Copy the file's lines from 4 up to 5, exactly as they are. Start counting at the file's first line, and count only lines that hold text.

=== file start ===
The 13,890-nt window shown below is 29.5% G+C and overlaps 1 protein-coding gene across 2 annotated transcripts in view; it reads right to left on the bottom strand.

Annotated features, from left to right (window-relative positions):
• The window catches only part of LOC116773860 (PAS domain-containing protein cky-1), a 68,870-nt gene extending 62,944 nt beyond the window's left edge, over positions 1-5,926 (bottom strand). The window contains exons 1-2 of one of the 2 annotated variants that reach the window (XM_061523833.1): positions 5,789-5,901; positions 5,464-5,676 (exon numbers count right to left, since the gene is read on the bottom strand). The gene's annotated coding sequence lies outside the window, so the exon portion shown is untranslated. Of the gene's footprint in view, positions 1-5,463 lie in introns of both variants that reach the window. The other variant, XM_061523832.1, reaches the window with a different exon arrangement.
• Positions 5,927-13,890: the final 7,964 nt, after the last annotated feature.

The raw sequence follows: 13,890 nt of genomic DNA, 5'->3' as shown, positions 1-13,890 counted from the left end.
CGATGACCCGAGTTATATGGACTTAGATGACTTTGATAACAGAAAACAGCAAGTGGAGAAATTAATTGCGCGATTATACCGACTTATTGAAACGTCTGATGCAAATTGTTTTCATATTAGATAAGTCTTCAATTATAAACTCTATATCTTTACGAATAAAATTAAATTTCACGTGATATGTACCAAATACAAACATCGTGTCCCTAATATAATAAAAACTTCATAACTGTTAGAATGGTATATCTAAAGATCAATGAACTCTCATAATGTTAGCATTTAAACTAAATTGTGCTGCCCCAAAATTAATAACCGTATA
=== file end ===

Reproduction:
• Positions 5,927-13,890: the final 7,964 nt, after the last annotated feature.

The raw sequence follows: 13,890 nt of genomic DNA, 5'->3' as shown, positions 1-13,890 counted from the left end.